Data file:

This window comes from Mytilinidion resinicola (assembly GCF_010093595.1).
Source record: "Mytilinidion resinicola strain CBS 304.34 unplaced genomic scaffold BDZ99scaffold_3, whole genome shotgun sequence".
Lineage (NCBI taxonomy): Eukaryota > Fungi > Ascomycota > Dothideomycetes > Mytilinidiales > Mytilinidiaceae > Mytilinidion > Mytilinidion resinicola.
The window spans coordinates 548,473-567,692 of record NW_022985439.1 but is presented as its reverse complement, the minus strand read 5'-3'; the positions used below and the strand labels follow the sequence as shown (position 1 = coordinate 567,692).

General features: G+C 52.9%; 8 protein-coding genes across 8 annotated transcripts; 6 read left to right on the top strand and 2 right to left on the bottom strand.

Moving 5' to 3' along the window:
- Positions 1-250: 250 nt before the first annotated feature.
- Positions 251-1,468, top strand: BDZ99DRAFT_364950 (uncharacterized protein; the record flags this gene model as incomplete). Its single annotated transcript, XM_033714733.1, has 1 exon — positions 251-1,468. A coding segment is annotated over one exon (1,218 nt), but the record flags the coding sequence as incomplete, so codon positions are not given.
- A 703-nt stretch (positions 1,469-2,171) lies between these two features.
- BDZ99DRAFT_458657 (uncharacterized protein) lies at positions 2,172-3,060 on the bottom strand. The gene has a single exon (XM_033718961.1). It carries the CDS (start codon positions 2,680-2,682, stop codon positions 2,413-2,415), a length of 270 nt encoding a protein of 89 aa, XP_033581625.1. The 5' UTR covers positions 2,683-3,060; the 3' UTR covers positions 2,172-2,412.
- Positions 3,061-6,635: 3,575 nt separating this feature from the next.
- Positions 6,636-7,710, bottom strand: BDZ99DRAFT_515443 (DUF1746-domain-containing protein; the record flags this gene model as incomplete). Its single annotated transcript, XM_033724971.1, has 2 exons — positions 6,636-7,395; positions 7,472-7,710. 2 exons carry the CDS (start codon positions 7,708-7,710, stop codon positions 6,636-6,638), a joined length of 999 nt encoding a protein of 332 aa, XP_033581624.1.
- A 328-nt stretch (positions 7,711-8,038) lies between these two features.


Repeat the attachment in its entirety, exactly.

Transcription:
This window comes from Mytilinidion resinicola (assembly GCF_010093595.1).
Source record: "Mytilinidion resinicola strain CBS 304.34 unplaced genomic scaffold BDZ99scaffold_3, whole genome shotgun sequence".
Lineage (NCBI taxonomy): Eukaryota > Fungi > Ascomycota > Dothideomycetes > Mytilinidiales > Mytilinidiaceae > Mytilinidion > Mytilinidion resinicola.
The window spans coordinates 548,473-567,692 of record NW_022985439.1 but is presented as its reverse complement, the minus strand read 5'-3'; the positions used below and the strand labels follow the sequence as shown (position 1 = coordinate 567,692).

General features: G+C 52.9%; 8 protein-coding genes across 8 annotated transcripts; 6 read left to right on the top strand and 2 right to left on the bottom strand.

Moving 5' to 3' along the window:
- Positions 1-250: 250 nt before the first annotated feature.
- Positions 251-1,468, top strand: BDZ99DRAFT_364950 (uncharacterized protein; the record flags this gene model as incomplete). Its single annotated transcript, XM_033714733.1, has 1 exon — positions 251-1,468. A coding segment is annotated over one exon (1,218 nt), but the record flags the coding sequence as incomplete, so codon positions are not given.
- A 703-nt stretch (positions 1,469-2,171) lies between these two features.
- BDZ99DRAFT_458657 (uncharacterized protein) lies at positions 2,172-3,060 on the bottom strand. The gene has a single exon (XM_033718961.1). It carries the CDS (start codon positions 2,680-2,682, stop codon positions 2,413-2,415), a length of 270 nt encoding a protein of 89 aa, XP_033581625.1. The 5' UTR covers positions 2,683-3,060; the 3' UTR covers positions 2,172-2,412.
- Positions 3,061-6,635: 3,575 nt separating this feature from the next.
- Positions 6,636-7,710, bottom strand: BDZ99DRAFT_515443 (DUF1746-domain-containing protein; the record flags this gene model as incomplete). Its single annotated transcript, XM_033724971.1, has 2 exons — positions 6,636-7,395; positions 7,472-7,710. 2 exons carry the CDS (start codon positions 7,708-7,710, stop codon positions 6,636-6,638), a joined length of 999 nt encoding a protein of 332 aa, XP_033581624.1.
- A 328-nt stretch (positions 7,711-8,038) lies between these two features.